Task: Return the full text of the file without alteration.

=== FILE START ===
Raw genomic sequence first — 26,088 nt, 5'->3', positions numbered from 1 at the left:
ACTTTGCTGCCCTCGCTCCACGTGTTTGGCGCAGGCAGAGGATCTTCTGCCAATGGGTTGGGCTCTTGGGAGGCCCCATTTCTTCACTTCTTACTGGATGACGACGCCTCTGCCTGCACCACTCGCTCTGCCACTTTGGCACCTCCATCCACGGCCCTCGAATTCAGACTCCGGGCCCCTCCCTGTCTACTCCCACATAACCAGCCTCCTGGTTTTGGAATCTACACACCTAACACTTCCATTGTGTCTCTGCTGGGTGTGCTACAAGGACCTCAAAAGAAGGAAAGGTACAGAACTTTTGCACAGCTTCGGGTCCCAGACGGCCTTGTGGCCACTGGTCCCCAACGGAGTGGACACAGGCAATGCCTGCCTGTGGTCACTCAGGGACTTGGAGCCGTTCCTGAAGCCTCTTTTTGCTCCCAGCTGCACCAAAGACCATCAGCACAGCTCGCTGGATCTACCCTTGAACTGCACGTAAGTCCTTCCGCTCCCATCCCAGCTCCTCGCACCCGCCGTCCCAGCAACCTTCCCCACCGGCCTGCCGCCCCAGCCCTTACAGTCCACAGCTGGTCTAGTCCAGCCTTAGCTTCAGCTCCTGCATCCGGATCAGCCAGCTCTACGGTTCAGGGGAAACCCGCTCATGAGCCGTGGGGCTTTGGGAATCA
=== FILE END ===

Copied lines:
Raw genomic sequence first — 26,088 nt, 5'->3', positions numbered from 1 at the left:
ACTTTGCTGCCCTCGCTCCACGTGTTTGGCGCAGGCAGAGGATCTTCTGCCAATGGGTTGGGCTCTTGGGAGGCCCCATTTCTTCACTTCTTACTGGATGACGACGCCTCTGCCTGCACCACTCGCTCTGCCACTTTGGCACCTCCATCCACGGCCCTCGAATTCAGACTCCGGGCCCCTCCCTGTCTACTCCCACATAACCAGCCTCCTGGTTTTGGAATCTACACACCTAACACTTCCATTGTGTCTCTGCTGGGTGTGCTACAAGGACCTCAAAAGAAGGAAAGGTACAGAACTTTTGCACAGCTTCGGGTCCCAGACGGCCTTGTGGCCACTGGTCCCCAACGGAGTGGACACAGGCAATGCCTGCCTGTGGTCACTCAGGGACTTGGAGCCGTTCCTGAAGCCTCTTTTTGCTCCCAGCTGCACCAAAGACCATCAGCACAGCTCGCTGGATCTACCCTTGAACTGCACGTAAGTCCTTCCGCTCCCATCCCAGCTCCTCGCACCCGCCGTCCCAGCAACCTTCCCCACCGGCCTGCCGCCCCAGCCCTTACAGTCCACAGCTGGTCTAGTCCAGCCTTAGCTTCAGCTCCTGCATCCGGATCAGCCAGCTCTACGGTTCAGGGGAAACCCGCTCATGAGCCGTGGGGCTTTGGGAATCA